Upon termination of representation, a lawyer shall take steps to the extent reasonably practicable to protect a client’s interests, such as . . . surrendering papers and property to which the client is entitled and refunding any advance payment of fee or expense that has not been earned or incurred. The lawyer may retain papers relating to the client to the extent permitted by other law.

First, the Court determined that Delaware law permits retaining liens based on the Lawyers’ Rules of Professional Conduct and prior Delaware case law, both of which acknowledge the right of retainer liens, but neither of which provided guidance on the topic. Case law from other jurisdictions was persuasive, particularly those decisions that balanced the factors considered in the analysis that courts apply when a lawyer sues a client for non-payment.

The Court refined the factors used by courts in other states, and tailored a test to determine whether a retaining lien is appropriate: The court should consider “the competing interests of the attorney, the client, and the judicial system, determine whether the lien should be enforced in whole or part, and evaluate whether the partial or complete release of the lien should be conditioned on the client providing alternate security.” Six factors followed from the old seven-factor “fraud or gross imposition” standard, including:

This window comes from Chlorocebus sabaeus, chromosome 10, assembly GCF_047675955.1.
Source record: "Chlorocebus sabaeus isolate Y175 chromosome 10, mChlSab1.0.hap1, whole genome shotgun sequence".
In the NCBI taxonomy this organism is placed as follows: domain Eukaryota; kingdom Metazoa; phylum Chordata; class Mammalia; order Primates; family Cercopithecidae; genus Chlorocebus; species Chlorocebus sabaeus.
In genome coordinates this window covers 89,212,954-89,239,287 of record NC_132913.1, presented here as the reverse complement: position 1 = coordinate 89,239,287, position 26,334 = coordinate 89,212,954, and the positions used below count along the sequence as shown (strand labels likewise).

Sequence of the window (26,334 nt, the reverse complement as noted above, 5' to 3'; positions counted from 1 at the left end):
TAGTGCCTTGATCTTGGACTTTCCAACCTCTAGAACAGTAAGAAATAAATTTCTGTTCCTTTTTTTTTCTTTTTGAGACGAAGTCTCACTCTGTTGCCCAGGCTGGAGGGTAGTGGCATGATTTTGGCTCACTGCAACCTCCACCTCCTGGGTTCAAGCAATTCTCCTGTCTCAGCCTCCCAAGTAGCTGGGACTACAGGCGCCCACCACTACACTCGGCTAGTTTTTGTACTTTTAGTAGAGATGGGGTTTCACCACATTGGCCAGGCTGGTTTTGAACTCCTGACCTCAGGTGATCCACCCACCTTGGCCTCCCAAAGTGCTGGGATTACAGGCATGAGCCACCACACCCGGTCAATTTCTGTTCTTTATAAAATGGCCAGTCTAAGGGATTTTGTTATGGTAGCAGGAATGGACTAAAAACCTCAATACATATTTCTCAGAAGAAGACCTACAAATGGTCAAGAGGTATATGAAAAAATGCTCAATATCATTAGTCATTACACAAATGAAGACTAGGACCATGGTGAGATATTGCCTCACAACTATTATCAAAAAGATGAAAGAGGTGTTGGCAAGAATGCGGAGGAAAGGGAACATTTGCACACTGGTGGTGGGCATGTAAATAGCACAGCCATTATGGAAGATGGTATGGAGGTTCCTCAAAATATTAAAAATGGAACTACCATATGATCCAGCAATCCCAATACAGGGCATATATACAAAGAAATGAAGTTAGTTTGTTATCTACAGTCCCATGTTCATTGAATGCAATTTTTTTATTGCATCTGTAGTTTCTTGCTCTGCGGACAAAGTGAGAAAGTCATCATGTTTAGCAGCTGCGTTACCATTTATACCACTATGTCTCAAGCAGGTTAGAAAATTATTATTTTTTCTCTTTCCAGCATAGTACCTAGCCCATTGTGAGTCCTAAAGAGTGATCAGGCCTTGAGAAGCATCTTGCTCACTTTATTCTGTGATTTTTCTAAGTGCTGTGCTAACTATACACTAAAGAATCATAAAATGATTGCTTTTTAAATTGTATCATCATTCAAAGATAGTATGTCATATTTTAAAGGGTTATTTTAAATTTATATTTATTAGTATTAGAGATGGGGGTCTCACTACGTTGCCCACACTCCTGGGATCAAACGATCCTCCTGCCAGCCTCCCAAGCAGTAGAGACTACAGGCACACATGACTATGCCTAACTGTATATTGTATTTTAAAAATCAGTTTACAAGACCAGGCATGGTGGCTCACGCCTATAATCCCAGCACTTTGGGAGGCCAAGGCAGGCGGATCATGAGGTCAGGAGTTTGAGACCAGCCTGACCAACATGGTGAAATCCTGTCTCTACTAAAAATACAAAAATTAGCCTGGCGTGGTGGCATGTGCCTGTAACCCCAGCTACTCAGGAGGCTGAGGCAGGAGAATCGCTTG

(1) the financial situations of both client and counsel;

(2) the sophistication of the client;

(3) the reasonableness of the disputed fee;

(4) whether the client clearly understood and agreed to pay the amount owed;

(5) whether the imposition of the retaining lien would prejudice important rights or interests of the client or other parties; and

(6) whether the posting of a security can protect adequately the attorney’s pecuniary interest and, if so, what form and amount of security is warranted.

Neither the law firm nor Judy had any financial difficulties, and the Court noted that Judy was savvy enough to renegotiate his legal bills and hire multiple law firms. Judy plainly agreed to pay the costs of litigation when he signed the original engagement letter and two supplemental agreements with the law firm. While the lien was an imposition to Judy, the purpose of a retaining lien is to impose on the client, and the Court found that the inconvenience caused by the lien wasn’t disproportionate or unfair. With regard to the security, the Court suggested that it would have requested security for the entire unpaid balance of the invoices, but the law firm “responsibly” requested only 70%; so the Court required only that amount. That is, if the client provided security in the amount of 70% of the fees due, then the files would be returned. The Court explicitly declined to consider a seventh factor, which asks whether failing to impose a lien would result in fraud or gross imposition by the client.

This ruling provides Delaware attorneys with a clear and principled approach to help them collect hard-earned fees from clients who do not pay their bills.